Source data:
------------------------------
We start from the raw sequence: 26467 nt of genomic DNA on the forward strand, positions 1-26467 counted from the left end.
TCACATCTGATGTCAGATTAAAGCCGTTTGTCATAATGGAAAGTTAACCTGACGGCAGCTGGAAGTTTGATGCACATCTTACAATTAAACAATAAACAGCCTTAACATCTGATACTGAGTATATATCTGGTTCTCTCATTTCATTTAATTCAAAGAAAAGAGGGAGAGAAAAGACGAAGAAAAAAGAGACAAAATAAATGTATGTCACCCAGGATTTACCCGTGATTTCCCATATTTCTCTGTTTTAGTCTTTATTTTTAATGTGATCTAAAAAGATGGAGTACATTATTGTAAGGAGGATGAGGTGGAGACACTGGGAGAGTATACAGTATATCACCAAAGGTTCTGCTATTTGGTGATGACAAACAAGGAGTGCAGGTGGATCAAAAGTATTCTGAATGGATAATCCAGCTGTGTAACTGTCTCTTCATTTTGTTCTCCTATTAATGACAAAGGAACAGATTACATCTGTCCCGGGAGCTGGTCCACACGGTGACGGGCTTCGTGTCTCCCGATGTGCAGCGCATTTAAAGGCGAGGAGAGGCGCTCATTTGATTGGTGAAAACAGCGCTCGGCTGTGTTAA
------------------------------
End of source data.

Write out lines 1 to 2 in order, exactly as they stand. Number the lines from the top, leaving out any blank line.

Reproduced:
We start from the raw sequence: 26467 nt of genomic DNA on the forward strand, positions 1-26467 counted from the left end.
TCACATCTGATGTCAGATTAAAGCCGTTTGTCATAATGGAAAGTTAACCTGACGGCAGCTGGAAGTTTGATGCACATCTTACAATTAAACAATAAACAGCCTTAACATCTGATACTGAGTATATATCTGGTTCTCTCATTTCATTTAATTCAAAGAAAAGAGGGAGAGAAAAGACGAAGAAAAAAGAGACAAAATAAATGTATGTCACCCAGGATTTACCCGTGATTTCCCATATTTCTCTGTTTTAGTCTTTATTTTTAATGTGATCTAAAAAGATGGAGTACATTATTGTAAGGAGGATGAGGTGGAGACACTGGGAGAGTATACAGTATATCACCAAAGGTTCTGCTATTTGGTGATGACAAACAAGGAGTGCAGGTGGATCAAAAGTATTCTGAATGGATAATCCAGCTGTGTAACTGTCTCTTCATTTTGTTCTCCTATTAATGACAAAGGAACAGATTACATCTGTCCCGGGAGCTGGTCCACACGGTGACGGGCTTCGTGTCTCCCGATGTGCAGCGCATTTAAAGGCGAGGAGAGGCGCTCATTTGATTGGTGAAAACAGCGCTCGGCTGTGTTAA